5 Food Myths We’ve All Believed That Need To Be Forgotten ASAP

The only thing worse than no advice is poor advice. People offer all sorts of health advice online, but not all of it is reliable. 

What we’ve done here is take it upon ourselves to bust 5 food myths we hear all the time. You’re welcome. 

Myth: Drinking Wine Every Day Is Good For Your Health

Fact: Wine does contain antioxidants and prevents heart damage among other things. But, drinking a glass of wine, i.e. alcohol, every day can damage the liver. It can cause cancers in both men and women.

Crop unrecognizable female in bright red dress with jewelry drinking red wine on blurred background
Credit: Pexels / Greta Hoffman

Drinking one or two glasses every day may not be very bad, but it definitely predisposes you to alcohol-related health issues.

Source: Harvard Health

Myth: Eggs Are Bad For The Heart

Fact: Eggs are a rich source of protein and many other nutrients. Eating an egg every day does not raise the body’s cholesterol much and is very good for health. Research shows that most LDL i.e. bad cholesterol in our body comes from the liver, not from eating eggs daily.

Egg Near Blueberries
Credit: Pexels / Jenna Hamra

Eggs contain lutein and zeaxanthin, which are good for the eyes & choline, which is good for the brain and nerves; along with various vitamins.

Source: Harvard Health

Myth: Microwaving Food Destroys The Nutrients

Fact: Microwaving has absolutely no effect on the nutrients of the food. The nutritional quality of the food is affected by how long you cook the food and not by what method you cook it.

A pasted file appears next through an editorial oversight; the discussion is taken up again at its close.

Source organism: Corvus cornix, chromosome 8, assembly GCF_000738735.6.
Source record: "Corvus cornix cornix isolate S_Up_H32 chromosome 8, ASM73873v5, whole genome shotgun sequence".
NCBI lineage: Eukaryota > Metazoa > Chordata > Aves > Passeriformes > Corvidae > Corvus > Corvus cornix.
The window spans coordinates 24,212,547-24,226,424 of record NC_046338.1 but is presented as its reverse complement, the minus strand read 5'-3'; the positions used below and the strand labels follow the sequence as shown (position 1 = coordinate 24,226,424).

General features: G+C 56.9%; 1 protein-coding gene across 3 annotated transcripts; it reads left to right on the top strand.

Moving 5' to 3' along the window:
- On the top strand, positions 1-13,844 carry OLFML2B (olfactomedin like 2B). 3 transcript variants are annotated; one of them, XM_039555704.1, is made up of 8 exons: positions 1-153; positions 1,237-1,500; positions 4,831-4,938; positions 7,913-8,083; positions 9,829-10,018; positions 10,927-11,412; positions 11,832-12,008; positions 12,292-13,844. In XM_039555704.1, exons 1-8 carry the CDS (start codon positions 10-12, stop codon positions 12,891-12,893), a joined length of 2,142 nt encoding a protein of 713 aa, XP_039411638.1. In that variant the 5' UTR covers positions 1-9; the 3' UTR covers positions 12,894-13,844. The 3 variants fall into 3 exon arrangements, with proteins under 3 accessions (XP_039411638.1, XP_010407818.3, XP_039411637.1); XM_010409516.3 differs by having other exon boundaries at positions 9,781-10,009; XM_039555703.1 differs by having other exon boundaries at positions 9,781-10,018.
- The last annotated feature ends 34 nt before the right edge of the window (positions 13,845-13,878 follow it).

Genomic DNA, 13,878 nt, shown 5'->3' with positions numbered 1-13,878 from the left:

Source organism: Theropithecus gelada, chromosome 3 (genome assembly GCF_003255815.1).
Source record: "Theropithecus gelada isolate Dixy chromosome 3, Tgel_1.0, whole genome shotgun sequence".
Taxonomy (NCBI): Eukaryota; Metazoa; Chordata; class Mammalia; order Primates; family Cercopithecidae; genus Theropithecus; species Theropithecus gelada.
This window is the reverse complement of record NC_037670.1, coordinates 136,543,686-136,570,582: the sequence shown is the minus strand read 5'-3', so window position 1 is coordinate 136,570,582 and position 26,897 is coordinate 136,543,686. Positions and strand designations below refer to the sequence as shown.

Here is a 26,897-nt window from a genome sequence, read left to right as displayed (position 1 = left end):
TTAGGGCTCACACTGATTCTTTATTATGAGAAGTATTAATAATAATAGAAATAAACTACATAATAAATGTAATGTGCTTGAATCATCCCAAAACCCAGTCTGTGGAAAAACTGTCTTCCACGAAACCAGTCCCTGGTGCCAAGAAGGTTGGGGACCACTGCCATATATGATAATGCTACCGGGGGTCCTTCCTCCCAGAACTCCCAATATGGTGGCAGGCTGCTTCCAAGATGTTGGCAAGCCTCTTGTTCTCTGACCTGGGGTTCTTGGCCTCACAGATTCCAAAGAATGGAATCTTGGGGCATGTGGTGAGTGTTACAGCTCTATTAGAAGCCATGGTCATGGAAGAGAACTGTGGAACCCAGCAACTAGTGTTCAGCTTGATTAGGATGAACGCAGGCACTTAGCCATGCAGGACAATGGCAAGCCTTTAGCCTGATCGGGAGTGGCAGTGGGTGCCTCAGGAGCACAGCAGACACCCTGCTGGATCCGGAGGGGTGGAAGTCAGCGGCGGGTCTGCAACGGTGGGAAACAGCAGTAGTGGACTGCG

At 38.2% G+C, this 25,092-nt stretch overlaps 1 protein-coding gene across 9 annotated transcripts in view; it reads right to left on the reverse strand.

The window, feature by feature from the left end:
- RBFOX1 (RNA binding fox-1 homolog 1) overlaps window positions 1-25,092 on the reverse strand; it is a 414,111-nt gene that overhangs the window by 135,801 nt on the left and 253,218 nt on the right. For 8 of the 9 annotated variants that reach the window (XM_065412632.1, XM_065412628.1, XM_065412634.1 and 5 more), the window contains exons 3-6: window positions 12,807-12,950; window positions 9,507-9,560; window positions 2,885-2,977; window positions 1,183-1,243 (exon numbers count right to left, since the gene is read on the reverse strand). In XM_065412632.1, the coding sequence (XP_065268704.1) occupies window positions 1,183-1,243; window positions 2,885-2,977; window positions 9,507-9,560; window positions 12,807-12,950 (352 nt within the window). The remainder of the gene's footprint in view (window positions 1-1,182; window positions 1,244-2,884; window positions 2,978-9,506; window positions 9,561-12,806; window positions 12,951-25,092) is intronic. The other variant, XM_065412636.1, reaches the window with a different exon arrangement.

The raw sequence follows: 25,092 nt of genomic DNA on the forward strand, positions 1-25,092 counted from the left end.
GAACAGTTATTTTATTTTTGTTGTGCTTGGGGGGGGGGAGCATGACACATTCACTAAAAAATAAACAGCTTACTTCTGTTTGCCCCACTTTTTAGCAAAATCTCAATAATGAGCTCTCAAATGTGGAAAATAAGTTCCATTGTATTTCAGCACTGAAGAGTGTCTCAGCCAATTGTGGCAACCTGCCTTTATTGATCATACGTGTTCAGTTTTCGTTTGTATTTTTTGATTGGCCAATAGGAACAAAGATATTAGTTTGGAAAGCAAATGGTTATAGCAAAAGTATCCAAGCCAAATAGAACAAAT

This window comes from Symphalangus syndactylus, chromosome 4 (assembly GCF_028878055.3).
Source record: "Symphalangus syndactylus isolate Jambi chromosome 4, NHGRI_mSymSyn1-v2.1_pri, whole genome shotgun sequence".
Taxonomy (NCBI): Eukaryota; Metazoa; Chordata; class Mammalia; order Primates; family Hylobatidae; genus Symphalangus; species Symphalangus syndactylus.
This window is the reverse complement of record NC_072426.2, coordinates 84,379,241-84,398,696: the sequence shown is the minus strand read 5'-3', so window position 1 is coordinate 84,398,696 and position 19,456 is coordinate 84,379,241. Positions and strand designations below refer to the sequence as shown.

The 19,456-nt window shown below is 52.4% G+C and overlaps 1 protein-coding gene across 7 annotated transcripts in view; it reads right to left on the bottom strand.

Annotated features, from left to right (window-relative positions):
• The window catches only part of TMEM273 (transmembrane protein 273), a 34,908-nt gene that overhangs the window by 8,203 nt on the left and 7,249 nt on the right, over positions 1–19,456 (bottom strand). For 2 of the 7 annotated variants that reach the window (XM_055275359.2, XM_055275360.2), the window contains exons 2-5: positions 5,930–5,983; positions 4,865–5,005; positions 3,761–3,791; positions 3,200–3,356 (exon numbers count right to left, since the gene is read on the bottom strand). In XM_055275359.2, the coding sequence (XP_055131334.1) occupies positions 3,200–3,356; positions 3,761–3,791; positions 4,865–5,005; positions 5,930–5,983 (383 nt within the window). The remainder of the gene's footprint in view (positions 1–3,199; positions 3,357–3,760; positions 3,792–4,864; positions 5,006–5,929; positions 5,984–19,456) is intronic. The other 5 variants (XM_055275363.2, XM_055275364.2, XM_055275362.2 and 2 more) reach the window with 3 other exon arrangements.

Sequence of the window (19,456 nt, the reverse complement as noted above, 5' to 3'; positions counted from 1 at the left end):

White Oven in Brown Wooden Rack
Credit: Pexels / Mike

Microwave cooking is actually one of the least likely forms of cooking to damage nutrients. That’s because the longer food cooks, the more nutrients tend to break down, and microwave cooking takes less time.

Source: Harvard Health

Myth: Eating Smaller Frequent Meals Helps Reduce Weight

Fact: Calories are calories. Whether you eat them all at once or disperse them throughout the day. The amount of calories taken during the day determines your weight, not the timing or the frequency of the intake. Frequent eating can help you only if you know the art of portion control. 

Bowl with pasta with meat near plate with roasted bird
Credit: Pexels / Maria Bortolotto

Source: MedicineNet

Myth: Sea Salt Is Better Than Table Salt

Fact: Both of these salts contain the same amount of sodium. That makes them identical. Sea salt may contain some additional elements but they are in trace amounts so it does not add to the nutritional value in any way.

Side view of a  bottle with salt
Credit: Pexels / Kaboompics.com

Source: Mayo Clinic

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